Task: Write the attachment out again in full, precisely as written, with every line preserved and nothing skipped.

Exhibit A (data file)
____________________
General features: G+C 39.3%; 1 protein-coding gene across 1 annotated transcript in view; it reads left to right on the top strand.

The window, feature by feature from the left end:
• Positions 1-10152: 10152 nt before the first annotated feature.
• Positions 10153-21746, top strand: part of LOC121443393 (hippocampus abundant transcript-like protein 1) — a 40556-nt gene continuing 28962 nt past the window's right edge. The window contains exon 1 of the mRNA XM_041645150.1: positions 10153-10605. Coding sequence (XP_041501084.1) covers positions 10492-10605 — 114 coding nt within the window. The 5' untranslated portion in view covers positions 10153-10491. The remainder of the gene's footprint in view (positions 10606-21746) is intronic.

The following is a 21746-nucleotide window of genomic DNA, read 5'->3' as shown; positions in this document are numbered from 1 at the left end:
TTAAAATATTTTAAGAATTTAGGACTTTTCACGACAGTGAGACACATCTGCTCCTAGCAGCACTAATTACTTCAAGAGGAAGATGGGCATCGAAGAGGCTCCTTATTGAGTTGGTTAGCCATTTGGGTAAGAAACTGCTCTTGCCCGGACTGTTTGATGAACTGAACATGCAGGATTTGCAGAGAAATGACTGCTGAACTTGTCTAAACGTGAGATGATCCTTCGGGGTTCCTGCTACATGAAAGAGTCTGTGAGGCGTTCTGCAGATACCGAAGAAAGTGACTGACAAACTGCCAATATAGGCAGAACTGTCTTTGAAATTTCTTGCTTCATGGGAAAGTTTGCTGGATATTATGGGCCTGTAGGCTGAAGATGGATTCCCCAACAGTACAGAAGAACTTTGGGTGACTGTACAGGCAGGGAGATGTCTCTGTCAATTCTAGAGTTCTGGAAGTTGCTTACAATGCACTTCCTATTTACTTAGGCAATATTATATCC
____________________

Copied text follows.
General features: G+C 39.3%; 1 protein-coding gene across 1 annotated transcript in view; it reads left to right on the top strand.

The window, feature by feature from the left end:
• Positions 1-10152: 10152 nt before the first annotated feature.
• Positions 10153-21746, top strand: part of LOC121443393 (hippocampus abundant transcript-like protein 1) — a 40556-nt gene continuing 28962 nt past the window's right edge. The window contains exon 1 of the mRNA XM_041645150.1: positions 10153-10605. Coding sequence (XP_041501084.1) covers positions 10492-10605 — 114 coding nt within the window. The 5' untranslated portion in view covers positions 10153-10491. The remainder of the gene's footprint in view (positions 10606-21746) is intronic.

The following is a 21746-nucleotide window of genomic DNA, read 5'->3' as shown; positions in this document are numbered from 1 at the left end:
TTAAAATATTTTAAGAATTTAGGACTTTTCACGACAGTGAGACACATCTGCTCCTAGCAGCACTAATTACTTCAAGAGGAAGATGGGCATCGAAGAGGCTCCTTATTGAGTTGGTTAGCCATTTGGGTAAGAAACTGCTCTTGCCCGGACTGTTTGATGAACTGAACATGCAGGATTTGCAGAGAAATGACTGCTGAACTTGTCTAAACGTGAGATGATCCTTCGGGGTTCCTGCTACATGAAAGAGTCTGTGAGGCGTTCTGCAGATACCGAAGAAAGTGACTGACAAACTGCCAATATAGGCAGAACTGTCTTTGAAATTTCTTGCTTCATGGGAAAGTTTGCTGGATATTATGGGCCTGTAGGCTGAAGATGGATTCCCCAACAGTACAGAAGAACTTTGGGTGACTGTACAGGCAGGGAGATGTCTCTGTCAATTCTAGAGTTCTGGAAGTTGCTTACAATGCACTTCCTATTTACTTAGGCAATATTATATCC